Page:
J.D SALINGER, the American author best known for writing the classic coming-of-age novel 'The Catcher in the Rye', died one year ago tomorrow (27th January 2011) at the age of 91. Salinger's life was shrouded in mystery and he was famous for his reclusive nature and refusal to take part in interviews.
However, a year after his death, a new biography is set to be published entitled 'J.D Salinger: A Life' which explores, amongst other things, the years that the writer spent in the US Army during World War II. The book by Kenneth Slawenski has been described by USA Today as being "sympathetic and insightful" and sheds light on Salinger's role in the 12th Regiment that fought on Utah Beach on D-Day. Slawenski has used military records to discover that the writer also fought at the bloodbath that was Hurtgen Forest in the winter of 1944 where only 563 soldiers survived from an original team of over 3,000.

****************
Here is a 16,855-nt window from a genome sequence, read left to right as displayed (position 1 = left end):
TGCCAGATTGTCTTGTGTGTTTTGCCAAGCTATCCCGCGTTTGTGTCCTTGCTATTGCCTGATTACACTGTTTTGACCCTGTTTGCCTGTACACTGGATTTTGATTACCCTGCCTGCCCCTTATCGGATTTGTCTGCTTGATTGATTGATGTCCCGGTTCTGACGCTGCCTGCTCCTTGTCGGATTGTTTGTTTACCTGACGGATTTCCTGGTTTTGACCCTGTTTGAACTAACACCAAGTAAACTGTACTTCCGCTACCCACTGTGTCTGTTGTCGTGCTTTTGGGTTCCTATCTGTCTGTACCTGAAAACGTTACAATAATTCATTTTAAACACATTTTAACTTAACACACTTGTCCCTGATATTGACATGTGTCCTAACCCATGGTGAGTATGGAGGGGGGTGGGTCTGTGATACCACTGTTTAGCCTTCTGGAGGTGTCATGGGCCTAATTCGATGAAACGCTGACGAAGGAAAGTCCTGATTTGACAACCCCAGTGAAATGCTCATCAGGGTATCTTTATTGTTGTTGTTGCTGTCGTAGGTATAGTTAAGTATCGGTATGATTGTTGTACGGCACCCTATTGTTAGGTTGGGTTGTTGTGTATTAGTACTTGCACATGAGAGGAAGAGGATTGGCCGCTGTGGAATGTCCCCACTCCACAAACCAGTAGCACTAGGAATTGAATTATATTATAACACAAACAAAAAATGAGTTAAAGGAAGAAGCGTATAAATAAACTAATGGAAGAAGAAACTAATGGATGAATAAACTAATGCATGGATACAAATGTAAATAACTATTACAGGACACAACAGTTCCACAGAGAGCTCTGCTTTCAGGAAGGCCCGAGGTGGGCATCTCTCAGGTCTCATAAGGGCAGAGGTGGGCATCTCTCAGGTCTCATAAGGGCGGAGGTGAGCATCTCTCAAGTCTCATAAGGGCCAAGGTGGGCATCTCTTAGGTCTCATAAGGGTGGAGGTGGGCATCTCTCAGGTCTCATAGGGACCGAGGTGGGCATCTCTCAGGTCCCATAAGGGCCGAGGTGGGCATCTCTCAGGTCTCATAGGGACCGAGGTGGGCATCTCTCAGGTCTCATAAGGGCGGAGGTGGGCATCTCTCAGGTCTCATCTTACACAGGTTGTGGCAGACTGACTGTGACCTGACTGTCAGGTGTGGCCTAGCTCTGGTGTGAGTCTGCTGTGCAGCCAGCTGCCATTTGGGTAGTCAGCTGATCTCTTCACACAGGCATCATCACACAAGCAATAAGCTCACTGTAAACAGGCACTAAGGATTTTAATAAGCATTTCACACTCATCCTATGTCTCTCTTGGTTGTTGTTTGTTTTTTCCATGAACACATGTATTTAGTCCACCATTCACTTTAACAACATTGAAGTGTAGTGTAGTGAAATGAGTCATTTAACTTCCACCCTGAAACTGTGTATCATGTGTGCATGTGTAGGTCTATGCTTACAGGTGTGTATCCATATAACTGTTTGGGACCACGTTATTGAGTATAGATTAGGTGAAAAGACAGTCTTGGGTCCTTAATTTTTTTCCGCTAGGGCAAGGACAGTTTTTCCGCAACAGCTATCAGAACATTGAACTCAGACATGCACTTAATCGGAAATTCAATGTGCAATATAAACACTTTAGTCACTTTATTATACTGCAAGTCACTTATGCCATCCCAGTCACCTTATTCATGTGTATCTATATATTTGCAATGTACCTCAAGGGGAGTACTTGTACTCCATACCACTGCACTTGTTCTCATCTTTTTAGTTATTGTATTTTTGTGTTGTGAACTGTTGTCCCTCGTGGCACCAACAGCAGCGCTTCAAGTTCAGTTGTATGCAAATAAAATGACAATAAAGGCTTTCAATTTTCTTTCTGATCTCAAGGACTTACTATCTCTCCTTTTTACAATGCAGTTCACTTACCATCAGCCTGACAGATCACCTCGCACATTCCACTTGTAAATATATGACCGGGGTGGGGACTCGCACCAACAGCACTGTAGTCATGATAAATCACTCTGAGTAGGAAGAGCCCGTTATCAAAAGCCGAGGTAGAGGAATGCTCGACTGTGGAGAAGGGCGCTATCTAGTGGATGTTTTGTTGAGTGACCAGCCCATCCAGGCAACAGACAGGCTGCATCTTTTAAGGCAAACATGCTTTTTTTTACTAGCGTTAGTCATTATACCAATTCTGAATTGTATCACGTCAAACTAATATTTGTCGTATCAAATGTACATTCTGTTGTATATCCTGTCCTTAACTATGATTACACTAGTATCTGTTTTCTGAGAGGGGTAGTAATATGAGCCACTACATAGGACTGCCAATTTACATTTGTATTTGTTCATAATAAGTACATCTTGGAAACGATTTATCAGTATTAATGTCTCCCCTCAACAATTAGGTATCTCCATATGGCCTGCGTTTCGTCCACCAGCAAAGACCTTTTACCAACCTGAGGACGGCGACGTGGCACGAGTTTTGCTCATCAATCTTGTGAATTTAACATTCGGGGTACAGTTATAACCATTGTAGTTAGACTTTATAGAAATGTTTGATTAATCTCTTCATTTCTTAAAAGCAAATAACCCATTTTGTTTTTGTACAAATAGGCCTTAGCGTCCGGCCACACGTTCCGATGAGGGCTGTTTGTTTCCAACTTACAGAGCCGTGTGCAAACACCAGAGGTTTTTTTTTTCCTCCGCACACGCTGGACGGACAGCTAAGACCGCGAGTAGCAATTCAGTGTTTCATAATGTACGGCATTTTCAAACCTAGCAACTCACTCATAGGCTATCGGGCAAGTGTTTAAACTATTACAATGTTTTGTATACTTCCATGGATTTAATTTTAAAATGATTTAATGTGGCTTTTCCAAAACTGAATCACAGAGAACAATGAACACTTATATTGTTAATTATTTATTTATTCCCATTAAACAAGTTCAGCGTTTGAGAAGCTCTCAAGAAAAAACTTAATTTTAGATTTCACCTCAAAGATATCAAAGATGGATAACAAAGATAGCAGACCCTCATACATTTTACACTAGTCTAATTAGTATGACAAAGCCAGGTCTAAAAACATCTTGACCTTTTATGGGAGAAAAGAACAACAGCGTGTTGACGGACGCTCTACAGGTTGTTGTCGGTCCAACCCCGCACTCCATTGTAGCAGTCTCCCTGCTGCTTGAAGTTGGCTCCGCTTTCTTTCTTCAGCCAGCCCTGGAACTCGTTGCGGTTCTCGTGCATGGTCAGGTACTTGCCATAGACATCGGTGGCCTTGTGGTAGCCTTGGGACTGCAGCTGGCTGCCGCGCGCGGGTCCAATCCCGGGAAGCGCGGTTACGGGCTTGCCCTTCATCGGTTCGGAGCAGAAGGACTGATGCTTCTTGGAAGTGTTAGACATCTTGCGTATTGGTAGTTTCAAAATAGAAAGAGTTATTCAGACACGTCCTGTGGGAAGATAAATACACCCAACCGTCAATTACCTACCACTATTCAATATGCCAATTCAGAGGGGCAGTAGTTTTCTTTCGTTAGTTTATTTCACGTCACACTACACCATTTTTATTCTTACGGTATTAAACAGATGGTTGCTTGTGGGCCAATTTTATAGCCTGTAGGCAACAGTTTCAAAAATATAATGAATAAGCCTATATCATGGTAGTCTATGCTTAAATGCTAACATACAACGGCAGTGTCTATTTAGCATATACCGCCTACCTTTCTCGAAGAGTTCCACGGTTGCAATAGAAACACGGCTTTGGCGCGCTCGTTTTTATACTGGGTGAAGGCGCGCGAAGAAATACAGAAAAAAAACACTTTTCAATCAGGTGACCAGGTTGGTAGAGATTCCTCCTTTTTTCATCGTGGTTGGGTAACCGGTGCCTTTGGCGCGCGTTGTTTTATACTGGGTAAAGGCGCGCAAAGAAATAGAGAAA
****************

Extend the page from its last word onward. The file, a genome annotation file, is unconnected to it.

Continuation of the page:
Salinger, who created one of the great literary characters in the anti-hero Holden Caulfield, is said to have left behind a vast collection of unpublished novels but his estate are yet to comment on the speculation.
The 2016 Republican candidate is already thinking ahead
Richards is eager to begin work on follow-up to 2005's 'A Bigger Bang', but doesn't reckon that will happen until April 2016 at the earliest.
The two-time Oscar winner has been cast as '50s TV sweetheart Lucille Ball, according to new reports.
The star, and committed advocate on environmental issues, took to the streets with dozens of Greenpeace protestors on Wednesday.
Set in an undisclosed African location, the video for the fifth single from '1989' has drawn criticism for its almost entirely white cast.
'The Danish Girl' is a true story of the very first identified transgender woman. The movie has been directed by Oscar winner Tom Hooper.
Florence + The Machine unveil a live recording of their performance of newest single 'Queen Of Peace' at Glastonbury 2015.
'Knock Knock' is a suspenseful horror with some unlikely villains.